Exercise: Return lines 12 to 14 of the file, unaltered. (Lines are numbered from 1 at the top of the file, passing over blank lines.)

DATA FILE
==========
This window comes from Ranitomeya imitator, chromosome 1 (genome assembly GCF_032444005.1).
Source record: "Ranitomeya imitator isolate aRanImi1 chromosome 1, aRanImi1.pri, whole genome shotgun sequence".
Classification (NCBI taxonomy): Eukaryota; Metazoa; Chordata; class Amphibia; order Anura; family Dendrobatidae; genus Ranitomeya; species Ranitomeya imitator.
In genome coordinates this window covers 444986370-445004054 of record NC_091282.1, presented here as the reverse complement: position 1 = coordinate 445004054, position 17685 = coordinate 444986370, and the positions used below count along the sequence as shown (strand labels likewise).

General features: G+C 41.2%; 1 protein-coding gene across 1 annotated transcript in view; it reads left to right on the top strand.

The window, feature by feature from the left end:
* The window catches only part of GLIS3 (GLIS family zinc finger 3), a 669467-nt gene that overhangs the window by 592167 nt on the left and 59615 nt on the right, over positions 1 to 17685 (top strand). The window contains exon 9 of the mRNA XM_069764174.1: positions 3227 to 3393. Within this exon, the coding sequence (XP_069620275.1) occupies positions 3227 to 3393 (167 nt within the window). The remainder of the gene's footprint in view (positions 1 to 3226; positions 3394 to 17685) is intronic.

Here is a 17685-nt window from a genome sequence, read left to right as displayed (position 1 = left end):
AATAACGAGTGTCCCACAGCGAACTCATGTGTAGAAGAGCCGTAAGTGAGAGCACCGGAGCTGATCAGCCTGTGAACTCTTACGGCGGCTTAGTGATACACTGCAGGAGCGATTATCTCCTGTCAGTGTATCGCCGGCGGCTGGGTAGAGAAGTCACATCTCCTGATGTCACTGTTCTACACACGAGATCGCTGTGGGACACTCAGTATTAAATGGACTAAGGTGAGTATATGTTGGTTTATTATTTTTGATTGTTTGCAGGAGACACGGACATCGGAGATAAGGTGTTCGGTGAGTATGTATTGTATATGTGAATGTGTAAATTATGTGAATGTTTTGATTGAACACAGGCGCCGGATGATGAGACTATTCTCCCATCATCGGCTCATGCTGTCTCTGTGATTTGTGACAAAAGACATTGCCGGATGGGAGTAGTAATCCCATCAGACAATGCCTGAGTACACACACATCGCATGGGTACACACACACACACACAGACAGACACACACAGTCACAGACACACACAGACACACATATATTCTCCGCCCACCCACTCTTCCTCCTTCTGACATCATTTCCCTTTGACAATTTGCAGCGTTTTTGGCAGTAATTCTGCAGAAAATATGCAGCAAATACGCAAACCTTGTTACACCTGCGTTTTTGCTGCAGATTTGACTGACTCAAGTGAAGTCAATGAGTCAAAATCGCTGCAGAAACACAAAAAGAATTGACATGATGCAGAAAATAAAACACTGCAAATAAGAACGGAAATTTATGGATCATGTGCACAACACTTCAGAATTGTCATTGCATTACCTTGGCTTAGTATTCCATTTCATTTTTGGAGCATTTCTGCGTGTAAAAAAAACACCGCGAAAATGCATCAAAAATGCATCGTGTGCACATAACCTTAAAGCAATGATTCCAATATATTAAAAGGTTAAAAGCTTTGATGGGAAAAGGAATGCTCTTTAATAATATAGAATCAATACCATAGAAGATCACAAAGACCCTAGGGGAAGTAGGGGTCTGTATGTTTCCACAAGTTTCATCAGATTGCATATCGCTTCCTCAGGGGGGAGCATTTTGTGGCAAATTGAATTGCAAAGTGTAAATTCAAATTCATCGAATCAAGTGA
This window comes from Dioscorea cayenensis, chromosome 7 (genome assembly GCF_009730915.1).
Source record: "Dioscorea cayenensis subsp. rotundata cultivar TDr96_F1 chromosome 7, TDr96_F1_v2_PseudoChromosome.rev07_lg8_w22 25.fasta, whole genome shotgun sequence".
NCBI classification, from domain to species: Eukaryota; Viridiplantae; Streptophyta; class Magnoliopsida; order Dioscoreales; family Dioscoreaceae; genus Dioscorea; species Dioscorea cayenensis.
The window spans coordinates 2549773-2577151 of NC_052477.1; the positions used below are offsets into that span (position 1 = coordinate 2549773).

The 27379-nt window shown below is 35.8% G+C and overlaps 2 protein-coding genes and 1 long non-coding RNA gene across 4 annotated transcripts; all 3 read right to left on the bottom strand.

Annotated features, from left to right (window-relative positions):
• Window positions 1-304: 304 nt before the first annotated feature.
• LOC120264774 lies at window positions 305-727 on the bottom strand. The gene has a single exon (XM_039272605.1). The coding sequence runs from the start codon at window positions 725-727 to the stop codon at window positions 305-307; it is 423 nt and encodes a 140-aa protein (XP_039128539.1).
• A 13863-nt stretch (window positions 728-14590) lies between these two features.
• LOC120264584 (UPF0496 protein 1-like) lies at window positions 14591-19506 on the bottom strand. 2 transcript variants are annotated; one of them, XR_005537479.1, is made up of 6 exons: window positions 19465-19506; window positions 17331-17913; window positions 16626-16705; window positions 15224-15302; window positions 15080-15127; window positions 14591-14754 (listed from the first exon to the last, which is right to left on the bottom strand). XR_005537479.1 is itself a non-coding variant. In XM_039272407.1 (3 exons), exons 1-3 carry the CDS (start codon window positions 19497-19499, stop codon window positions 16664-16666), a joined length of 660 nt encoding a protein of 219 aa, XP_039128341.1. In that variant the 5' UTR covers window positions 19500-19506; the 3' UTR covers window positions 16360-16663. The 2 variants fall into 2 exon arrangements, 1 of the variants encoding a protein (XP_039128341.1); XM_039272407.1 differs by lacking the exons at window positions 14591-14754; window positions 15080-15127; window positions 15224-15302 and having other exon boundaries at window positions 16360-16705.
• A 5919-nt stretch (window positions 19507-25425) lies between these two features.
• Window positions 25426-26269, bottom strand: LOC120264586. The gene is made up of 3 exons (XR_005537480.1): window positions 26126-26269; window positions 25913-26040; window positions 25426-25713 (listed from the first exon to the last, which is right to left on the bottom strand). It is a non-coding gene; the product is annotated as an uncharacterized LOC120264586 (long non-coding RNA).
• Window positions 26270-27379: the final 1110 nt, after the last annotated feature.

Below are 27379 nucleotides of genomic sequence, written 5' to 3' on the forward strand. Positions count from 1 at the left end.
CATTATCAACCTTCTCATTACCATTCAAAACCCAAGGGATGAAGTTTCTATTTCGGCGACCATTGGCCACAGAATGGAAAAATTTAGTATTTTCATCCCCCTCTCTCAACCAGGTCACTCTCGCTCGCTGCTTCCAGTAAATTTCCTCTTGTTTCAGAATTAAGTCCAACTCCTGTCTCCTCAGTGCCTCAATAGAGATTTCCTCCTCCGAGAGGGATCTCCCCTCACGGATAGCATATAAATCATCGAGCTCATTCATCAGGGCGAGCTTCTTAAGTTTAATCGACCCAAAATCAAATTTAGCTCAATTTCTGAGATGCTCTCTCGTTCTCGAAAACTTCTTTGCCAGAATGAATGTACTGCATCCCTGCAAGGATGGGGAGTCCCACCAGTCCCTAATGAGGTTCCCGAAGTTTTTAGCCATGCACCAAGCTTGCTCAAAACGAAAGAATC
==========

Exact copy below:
NCBI classification, from domain to species: Eukaryota; Viridiplantae; Streptophyta; class Magnoliopsida; order Dioscoreales; family Dioscoreaceae; genus Dioscorea; species Dioscorea cayenensis.
The window spans coordinates 2549773-2577151 of NC_052477.1; the positions used below are offsets into that span (position 1 = coordinate 2549773).

The 27379-nt window shown below is 35.8% G+C and overlaps 2 protein-coding genes and 1 long non-coding RNA gene across 4 annotated transcripts; all 3 read right to left on the bottom strand.